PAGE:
Caroline Gilby’s timely book fills a hole given the dearth of accurate and up-to-date information in the English language on these three important, historic wine-producing countries.
Gilby shows her in-depth knowledge of Bulgaria, Romania and Moldova, gained from decades of experience in the region and with its wines beginning in the late-eighties as a buyer for a UK chain of wine merchants. Based in the UK, but a frequent visitor to Eastern Europe, she provides a unique outsider’s perspective to the region, objective yet also highly knowledgeable. She does this with great thoroughness and wit throughout the book, giving comprehensive information on the history and current situation of each country to help those less familiar with the circumstances of Eastern European countries understand the difficult conditions under which winemakers in these countries are still labouring. Moreover, she also recalls many, often humorous, stories from her own experiences and relates personal anecdotes of other UK buyers and consultants as well as local individuals and highlights the hurdles they have had to overcome and continue to be confronted with. These include royalty in Romania reinventing its heritage, how one of Romania’s most important wineries came to be run by an Englishman and eye-opening travels in communist times. She also remarks on the challenges presented by lack of labour, aversion to working together and local perceptions of ’wine’ (often a murky home brew) in a frequently amusing way.
Gilby’s personable style makes the book enjoyable and easy to read. Yet it’s packed with comprehensive information relating to history, cultural background, wine regions, grape varieties and viticultural practices in each country, setting the scene for the reader to see how the past has adversely influenced the wine industry. She mentions the focus on quantity and the formation of land into agricultural cooperatives under communism and the difficulties of regaining or purchasing land afterwards and (re)constructing estates from fragmented vineyard holdings. Gilby demonstrates very effectively how people’s connection with the land, and each other, was destroyed during this time. The content is rich in facts and figures, sometimes mindbogglingly so, backed up with graphs and charts as well as details on wine law and abundant statistics on PDOs, varieties, export and production figures, etc in the useful appendices.
As well as being an enjoyable read, the book is also an excellent reference guide to this exciting region thanks to its richness of content. Gilby covers local and international grape varieties in each country along with detailed information on the regions and a short overview of national cuisine, demonstrating that the region has something genuinely unique to offer.
Did you know, for example, that Bulgaria has only 2 PGIs yet an amazing 52 PDOs, which are hardly used? And that that the brand name of the producer and the variety have far more clout than the wine’s region of origin? And that Romania is in 13th place in global wine production, well ahead of New Zealand? And that it has significant plantings of local varieties as well as international ones and many hybrids (often in people’s home plots)? And that Moldova is the poorest country in Europe, yet is the most economically dependent on wine in the whole world?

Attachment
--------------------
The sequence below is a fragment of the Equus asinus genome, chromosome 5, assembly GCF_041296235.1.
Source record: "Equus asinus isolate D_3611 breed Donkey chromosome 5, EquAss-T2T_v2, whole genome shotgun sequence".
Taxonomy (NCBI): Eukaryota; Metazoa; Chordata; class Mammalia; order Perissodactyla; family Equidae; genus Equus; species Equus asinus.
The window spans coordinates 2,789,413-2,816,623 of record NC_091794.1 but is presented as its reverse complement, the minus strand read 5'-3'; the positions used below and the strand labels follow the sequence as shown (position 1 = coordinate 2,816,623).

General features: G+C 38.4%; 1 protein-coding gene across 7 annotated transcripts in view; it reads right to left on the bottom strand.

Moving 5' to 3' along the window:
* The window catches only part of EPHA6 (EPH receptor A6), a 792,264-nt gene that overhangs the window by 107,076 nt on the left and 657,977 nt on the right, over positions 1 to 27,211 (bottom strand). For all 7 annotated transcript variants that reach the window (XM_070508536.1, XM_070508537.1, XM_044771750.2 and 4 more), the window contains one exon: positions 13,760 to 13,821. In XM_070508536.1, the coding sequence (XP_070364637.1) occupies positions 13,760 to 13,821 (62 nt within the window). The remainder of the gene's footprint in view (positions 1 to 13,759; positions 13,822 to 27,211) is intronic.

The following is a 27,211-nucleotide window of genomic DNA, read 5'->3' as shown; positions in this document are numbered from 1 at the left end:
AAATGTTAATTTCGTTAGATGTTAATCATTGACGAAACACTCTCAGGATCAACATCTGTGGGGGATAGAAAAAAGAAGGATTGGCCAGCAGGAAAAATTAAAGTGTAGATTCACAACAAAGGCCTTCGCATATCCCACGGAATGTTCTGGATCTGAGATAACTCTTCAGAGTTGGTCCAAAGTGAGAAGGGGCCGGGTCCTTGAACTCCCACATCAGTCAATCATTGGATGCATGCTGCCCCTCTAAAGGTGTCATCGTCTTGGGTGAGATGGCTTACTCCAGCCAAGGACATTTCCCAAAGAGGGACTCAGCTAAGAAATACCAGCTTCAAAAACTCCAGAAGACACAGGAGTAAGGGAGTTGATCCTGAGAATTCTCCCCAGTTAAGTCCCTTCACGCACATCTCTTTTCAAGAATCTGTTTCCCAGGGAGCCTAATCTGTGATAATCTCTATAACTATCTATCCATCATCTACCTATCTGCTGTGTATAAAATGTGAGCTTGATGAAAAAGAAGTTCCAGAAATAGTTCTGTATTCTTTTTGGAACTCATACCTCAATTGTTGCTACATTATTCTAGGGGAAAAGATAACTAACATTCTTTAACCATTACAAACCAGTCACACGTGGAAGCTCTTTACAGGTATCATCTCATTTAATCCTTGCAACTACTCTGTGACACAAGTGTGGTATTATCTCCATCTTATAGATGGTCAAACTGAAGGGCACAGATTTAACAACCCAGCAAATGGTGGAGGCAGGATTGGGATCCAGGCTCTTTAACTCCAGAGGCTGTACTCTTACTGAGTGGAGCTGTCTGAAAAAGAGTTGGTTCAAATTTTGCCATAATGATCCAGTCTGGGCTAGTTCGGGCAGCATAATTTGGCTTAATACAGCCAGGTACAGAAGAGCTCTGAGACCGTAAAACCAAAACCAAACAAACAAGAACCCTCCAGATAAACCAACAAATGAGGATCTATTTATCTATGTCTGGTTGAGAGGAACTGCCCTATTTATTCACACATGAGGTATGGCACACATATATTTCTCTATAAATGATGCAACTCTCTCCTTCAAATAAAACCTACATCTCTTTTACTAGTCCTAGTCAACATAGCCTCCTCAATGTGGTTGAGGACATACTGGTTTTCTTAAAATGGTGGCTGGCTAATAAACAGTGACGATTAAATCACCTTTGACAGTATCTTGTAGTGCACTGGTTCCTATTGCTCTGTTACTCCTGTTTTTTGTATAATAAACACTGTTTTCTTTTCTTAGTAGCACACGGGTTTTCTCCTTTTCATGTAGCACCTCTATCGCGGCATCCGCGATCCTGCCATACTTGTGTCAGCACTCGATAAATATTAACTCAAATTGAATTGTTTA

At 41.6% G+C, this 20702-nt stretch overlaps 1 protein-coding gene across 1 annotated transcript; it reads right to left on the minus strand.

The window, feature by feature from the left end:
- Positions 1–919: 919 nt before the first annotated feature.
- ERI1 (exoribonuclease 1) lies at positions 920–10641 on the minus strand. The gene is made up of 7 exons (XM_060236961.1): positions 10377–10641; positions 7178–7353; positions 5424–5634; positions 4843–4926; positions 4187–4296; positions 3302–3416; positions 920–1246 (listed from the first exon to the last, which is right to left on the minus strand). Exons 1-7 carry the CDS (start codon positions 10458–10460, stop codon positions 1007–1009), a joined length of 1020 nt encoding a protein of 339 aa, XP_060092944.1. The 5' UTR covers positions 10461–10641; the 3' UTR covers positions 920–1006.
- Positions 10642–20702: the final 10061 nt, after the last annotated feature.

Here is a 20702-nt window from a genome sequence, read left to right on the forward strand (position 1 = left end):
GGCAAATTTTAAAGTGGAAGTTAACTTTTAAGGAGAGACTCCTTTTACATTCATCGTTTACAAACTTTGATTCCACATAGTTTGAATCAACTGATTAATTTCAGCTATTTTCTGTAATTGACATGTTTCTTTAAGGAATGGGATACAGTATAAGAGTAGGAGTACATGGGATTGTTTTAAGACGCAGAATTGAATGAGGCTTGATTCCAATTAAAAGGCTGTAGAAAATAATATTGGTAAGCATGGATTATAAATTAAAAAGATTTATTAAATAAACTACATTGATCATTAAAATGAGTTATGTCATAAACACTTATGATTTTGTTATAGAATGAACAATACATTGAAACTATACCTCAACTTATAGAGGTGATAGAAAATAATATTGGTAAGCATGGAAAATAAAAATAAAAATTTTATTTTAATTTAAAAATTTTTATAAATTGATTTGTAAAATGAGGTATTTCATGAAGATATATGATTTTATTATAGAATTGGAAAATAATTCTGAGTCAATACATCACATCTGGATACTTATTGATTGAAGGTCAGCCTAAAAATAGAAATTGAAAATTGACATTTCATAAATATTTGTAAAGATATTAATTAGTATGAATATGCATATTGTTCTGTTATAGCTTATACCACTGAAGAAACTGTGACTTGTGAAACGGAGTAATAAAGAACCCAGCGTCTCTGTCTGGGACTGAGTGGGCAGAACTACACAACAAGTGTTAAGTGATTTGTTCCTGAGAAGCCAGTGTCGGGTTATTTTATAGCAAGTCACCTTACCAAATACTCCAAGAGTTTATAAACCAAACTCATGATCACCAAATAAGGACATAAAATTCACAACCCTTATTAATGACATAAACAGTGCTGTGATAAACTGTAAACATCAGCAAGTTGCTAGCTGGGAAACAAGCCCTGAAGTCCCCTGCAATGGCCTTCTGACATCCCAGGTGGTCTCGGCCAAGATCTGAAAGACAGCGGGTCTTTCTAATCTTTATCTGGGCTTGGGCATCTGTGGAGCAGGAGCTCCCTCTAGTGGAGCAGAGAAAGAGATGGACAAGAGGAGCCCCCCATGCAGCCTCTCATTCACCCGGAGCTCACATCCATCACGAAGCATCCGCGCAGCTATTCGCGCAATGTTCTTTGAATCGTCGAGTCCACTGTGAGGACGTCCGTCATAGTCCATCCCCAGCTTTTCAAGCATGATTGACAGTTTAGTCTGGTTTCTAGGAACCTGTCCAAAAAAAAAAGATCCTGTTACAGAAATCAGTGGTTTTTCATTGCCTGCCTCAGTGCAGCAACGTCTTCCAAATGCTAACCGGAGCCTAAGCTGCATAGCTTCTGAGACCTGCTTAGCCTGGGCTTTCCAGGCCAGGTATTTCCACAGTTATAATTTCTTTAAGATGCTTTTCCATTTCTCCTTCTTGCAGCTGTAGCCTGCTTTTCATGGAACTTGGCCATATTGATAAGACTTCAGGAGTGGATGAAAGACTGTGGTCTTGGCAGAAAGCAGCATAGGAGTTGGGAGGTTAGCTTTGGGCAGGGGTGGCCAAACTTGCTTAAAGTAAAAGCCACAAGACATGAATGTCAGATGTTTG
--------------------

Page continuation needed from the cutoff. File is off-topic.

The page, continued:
Recommended producers are listed for each grape variety and profiles and contact details are provided for significant and quality-driven producers in the region, some of whom played a key role in the resurrection of the modern wine industry, along with a short overview of up-and-coming producers to watch out for.
The book is not only a starting point for those wanting to learn more about this dynamic region, it also has a twist; for those involved in the wine industry in the region who wish to export their wines, it is pertinent that it is written from a Western European commercial perspective. A UK buyer and consultant’s view is evident throughout, offering insight into western wine consumers’ expectations. As well as showcasing the uniqueness of the region and its wines, she pragmatically points out, without coming across as condescending, many of the shortfalls and challenges faced in the region and offers sound advice on how they could be remedied. She reiterates how privileged she was ’to witness the beginning of the new era and see for’ herself ’exactly where these three countries have come from in wine terms. It has been a complete revolution from there to here’, she says, recalling the cheerful student-friendly wines of the mid-nineties, through communist mass-market concoctions to the exciting range of wines from small producers today. It is essential reading matter for anyone involved with wine in Eastern Europe.
Living in nearby Hungary, which Gilby often uses as a benchmark for its neighbours, I am familiar with many of the wines and producers that she profiles here, but often have difficulty obtaining accurate, useful information, so was happy to have more flesh provided around the bones. The book is therefore of interest not only to those with a sketchy knowledge of the region but also those who have more experience in Eastern Europe and would like to expand it.
I would therefore heartily recommend the book for both outsiders looking in and insiders looking out.